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Unable to use CPAP
#11
(04-03-2013, 03:15 PM)jgjones1972 Wrote: I know this sounds strange, but you might want to take some didgeridoo lessons. No joke; consistent didgeridoo playing has been shown to help.

Just google "didgeridoo and obstructive apnea".

It only helps if you learn how to play it properly (circular breathing), which is tricky to learn - most need formal lessons. You may be able to find lessons near you.

Best of luck!

That advice sounds familiar - now where have I hear that before?Wink

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#12
Quote:Please, I don't need people to tell me I just have to try harder or longer, or try another mask, or go to a different doctor. I've been at this long enough to know what doesn't work. What I need is ideas for other things to try.

And that is what we are doing. We are trying to offer suggestions using what little bit of information we had and the experience we have had ourselves or have assisted others before.

If you have had this for 28yrs and have tried all that you say you have tried, then there's not much else we can offer.

Do not berate us for offering advice you asked for. We do not apologize for providing advice you deem useless.
PaulaO2
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INFORMATION ON APNEA BOARD FORUMS OR ON APNEABOARD.COM SHOULD NOT BE CONSIDERED AS MEDICAL ADVICE. ALWAYS SEEK THE ADVICE OF A PHYSICIAN BEFORE SEEKING TREATMENT FOR MEDICAL CONDITIONS, INCLUDING SLEEP APNEA. INFORMATION POSTED ON THE APNEA BOARD WEB SITE AND FORUMS ARE PERSONAL OPINION ONLY AND NOT NECESSARILY A STATEMENT OF FACT.




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#13
(04-03-2013, 04:46 PM)DocWils Wrote:
(04-03-2013, 03:15 PM)jgjones1972 Wrote: I know this sounds strange, but you might want to take some didgeridoo lessons. No joke; consistent didgeridoo playing has been shown to help.

Just google "didgeridoo and obstructive apnea".

It only helps if you learn how to play it properly (circular breathing), which is tricky to learn - most need formal lessons. You may be able to find lessons near you.

Best of luck!

That advice sounds familiar - now where have I hear that before?Wink
http://www.apneaboard.com/forums/Thread-...leep-Apnea

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#14
Dusty, first off let me say that I am sorry you are having so many issues. I think everyone now understands your situation and is trying to help in some little way cause it just hurts to even hear all of this on our end.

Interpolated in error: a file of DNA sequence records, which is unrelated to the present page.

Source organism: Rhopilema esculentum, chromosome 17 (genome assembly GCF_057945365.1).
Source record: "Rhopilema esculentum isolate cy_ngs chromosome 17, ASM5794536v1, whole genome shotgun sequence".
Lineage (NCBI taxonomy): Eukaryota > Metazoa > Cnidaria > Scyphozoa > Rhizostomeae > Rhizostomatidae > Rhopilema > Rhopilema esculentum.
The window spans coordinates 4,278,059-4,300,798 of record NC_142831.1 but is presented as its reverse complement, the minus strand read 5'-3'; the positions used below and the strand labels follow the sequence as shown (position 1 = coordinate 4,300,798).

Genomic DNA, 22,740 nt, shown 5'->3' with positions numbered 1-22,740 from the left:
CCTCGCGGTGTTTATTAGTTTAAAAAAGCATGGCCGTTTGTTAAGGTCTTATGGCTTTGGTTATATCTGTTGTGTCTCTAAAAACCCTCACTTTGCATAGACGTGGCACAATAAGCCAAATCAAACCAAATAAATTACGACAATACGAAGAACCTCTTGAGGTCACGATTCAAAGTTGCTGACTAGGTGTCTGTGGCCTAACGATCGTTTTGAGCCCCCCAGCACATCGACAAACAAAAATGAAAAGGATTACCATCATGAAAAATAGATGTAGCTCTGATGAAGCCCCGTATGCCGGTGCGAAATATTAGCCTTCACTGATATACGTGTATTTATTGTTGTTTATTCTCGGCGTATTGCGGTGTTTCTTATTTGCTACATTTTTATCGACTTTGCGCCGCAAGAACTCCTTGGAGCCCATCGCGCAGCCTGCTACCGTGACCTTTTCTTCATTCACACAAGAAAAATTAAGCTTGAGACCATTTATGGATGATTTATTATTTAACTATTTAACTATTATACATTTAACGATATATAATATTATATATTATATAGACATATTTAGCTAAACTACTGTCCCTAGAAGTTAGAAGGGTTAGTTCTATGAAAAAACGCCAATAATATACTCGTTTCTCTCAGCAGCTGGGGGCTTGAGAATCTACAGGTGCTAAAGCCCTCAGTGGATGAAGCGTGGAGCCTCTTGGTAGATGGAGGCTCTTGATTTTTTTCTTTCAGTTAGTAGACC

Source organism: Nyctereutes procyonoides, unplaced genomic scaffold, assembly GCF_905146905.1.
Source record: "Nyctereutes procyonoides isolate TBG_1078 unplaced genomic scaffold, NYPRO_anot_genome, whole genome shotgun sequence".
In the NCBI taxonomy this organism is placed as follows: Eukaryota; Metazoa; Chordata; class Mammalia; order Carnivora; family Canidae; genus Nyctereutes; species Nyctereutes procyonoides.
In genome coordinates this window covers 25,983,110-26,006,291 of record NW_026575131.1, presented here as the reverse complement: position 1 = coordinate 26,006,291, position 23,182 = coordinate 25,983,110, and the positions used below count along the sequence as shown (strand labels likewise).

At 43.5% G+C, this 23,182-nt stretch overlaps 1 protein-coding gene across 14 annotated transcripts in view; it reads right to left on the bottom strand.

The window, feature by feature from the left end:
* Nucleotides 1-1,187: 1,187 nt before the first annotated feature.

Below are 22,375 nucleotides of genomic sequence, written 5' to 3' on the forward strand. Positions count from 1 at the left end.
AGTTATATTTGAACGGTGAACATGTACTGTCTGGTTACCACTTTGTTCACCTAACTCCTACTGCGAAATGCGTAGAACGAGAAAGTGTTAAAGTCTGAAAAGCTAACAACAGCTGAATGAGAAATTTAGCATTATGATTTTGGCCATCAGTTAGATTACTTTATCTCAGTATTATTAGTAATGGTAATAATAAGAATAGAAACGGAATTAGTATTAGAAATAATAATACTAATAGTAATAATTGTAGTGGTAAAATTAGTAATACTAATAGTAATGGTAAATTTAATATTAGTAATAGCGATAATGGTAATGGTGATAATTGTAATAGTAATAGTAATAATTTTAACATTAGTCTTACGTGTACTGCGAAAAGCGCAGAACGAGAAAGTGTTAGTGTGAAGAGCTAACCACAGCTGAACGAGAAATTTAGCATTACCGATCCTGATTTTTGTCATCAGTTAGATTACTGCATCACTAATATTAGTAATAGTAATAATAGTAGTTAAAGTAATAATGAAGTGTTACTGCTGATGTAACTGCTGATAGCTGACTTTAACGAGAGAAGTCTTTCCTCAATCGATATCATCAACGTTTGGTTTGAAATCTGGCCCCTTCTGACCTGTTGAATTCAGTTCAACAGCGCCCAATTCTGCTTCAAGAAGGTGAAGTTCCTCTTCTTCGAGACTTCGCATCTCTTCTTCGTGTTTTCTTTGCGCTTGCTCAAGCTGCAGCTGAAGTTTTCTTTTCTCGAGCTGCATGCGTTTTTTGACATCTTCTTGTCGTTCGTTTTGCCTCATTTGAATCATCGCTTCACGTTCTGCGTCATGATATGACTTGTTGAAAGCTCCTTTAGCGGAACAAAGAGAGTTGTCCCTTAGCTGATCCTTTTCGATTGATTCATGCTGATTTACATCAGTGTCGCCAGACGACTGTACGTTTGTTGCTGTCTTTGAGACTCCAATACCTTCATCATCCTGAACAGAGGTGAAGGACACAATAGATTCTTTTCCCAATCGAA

The only things I can think of that might help are one exercise that I have actually tried before and one device my cousin uses.

The exercise is to lie down on the bed and then put your head very near the edge of the bed (facing UP), so that your neck is on the edge and your head is hanging off the edge. Then raise your head up ten times in a row twice a day (or more). It strengthens the muscles in the neck and has the side benefit of actually making you look a little younger in the neck.

The gadget that my cousin uses is called a "Neckline Slimmer". They are sold on Amazon. It fits under your chin and has springs that you push down with your chin. My cousin does look younger from using it. Her husband also says she snores less presumably because it makes her neck muscles tighter.

They also make bed contraptions that look like a big piece of cheese that you lie on to keep your head higher than your body. I saw those on Amazon but do not know anyone who has tried one.

Amazon also sells something called "Sleep Apnea Relief" which contains Lobella, Meadowsweet, Thyme, Chamomile, and Cramp Bark. It is supposed to address the cause, not the symptoms, of sleep apea. But with your lung issues I definitely would not take any home remedy like that without specifically discussing it with your doctors. (It is made by Nature's Rite) We thought about buying this a while back but got a sleep study instead.

I sure hope this gets better for you. Keep us posted on your progress.










(04-02-2013, 03:18 PM)Dusty Wrote: Hello. I'm new to this forum, looking for a little advice. My story may be a long one, but I'll try to make it brief.

I was first diagnosed with obstructive sleep apnea about 28 years ago. Since then, I've seen five different sleep doctors, and had a half dozen sleep studies. It's been suggested several times that I use CPAP, but I just am not able to tolerate the machine.

I have an extremely difficult time even taking part in a sleep study. Bear in mind, I have a panic attack just wearing a seat belt in the car. To be hooked up to all of the wires and other equipment for a sleep study is terrifying in the extreme,and I have to be heavily sedated. I have to question the validity of these studies, as I don't feel they're getting a picture of my natural sleep pattern.

Wearing a CPAP mask is just as bad. I was actually prescribed BiPAP, because of my difficulty, but that was no good, either. I've tried multiple masks, from full face masks to small masks to nasal pillows, and even just plain oxygen with a nasal cannula. What happens is that some time after I go to sleep, I take the mask off without even knowing that I have done so. (Now, it's important to know that I did the same thing with my dental retainer when I was 11 years old, and with my wrist braces when I had carpal tunnel syndrome. I don't even like to wear socks to bed.)

After several years of trying different machines and masks, I finally just decided to go it alone. I'm a side-sleeper, and I have learned that if I sleep with two pillows, to keep my neck fairly straight, I do OK. I've learned not to eat too soon before going to bed, and I have a night-time ritual that helps me fall asleep with few problems. My husband tells me that my snoring had gotten a lot better. There were no daytime sleepy spells, and I felt like I was getting a good night's sleep, at least 80% of the time.

Then, last fall I found out that I had uterine cancer. I had a total hysterectomy, and chemotherapy was recommended. In the last few months, my breathing has gotten a lot worse. I wake up at night gasping for air, and have to sit up for about an hour before I can try to lay back down and go back to sleep. This happens several times a night. My O2 sats are good, when this happens, but I really have to work hard to breathe. My husband says I don't snore. When I sleep in a recliner, I sleep fine.